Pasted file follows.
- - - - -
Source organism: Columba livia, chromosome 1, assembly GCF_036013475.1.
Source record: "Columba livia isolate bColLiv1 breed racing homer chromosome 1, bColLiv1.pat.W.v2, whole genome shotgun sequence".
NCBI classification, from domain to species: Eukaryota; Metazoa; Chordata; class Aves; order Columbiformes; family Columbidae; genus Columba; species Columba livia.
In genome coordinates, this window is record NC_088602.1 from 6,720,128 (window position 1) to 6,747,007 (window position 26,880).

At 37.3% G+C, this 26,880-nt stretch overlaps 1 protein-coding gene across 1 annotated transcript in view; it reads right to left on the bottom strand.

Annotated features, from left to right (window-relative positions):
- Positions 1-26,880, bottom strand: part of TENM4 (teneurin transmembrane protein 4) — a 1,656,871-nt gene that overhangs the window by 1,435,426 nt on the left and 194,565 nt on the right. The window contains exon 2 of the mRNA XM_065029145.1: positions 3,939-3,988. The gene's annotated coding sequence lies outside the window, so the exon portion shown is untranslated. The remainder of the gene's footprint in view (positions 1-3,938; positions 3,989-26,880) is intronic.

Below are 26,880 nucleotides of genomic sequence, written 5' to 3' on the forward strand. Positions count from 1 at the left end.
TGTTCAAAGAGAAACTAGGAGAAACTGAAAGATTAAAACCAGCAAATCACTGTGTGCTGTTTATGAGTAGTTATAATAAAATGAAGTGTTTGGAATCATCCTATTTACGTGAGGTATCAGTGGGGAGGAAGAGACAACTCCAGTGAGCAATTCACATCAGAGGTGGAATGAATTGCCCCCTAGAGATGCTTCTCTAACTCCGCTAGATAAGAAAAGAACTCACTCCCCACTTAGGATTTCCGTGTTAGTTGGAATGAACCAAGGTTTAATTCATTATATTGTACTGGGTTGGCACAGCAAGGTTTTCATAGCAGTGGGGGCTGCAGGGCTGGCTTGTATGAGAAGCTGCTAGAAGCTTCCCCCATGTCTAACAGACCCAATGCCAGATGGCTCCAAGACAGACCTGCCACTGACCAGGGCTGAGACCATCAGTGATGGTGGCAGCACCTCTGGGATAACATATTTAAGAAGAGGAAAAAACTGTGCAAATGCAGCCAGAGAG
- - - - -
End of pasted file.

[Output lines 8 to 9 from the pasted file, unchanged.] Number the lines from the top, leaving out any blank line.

Below are 26,880 nucleotides of genomic sequence, written 5' to 3' on the forward strand. Positions count from 1 at the left end.
TGTTCAAAGAGAAACTAGGAGAAACTGAAAGATTAAAACCAGCAAATCACTGTGTGCTGTTTATGAGTAGTTATAATAAAATGAAGTGTTTGGAATCATCCTATTTACGTGAGGTATCAGTGGGGAGGAAGAGACAACTCCAGTGAGCAATTCACATCAGAGGTGGAATGAATTGCCCCCTAGAGATGCTTCTCTAACTCCGCTAGATAAGAAAAGAACTCACTCCCCACTTAGGATTTCCGTGTTAGTTGGAATGAACCAAGGTTTAATTCATTATATTGTACTGGGTTGGCACAGCAAGGTTTTCATAGCAGTGGGGGCTGCAGGGCTGGCTTGTATGAGAAGCTGCTAGAAGCTTCCCCCATGTCTAACAGACCCAATGCCAGATGGCTCCAAGACAGACCTGCCACTGACCAGGGCTGAGACCATCAGTGATGGTGGCAGCACCTCTGGGATAACATATTTAAGAAGAGGAAAAAACTGTGCAAATGCAGCCAGAGAG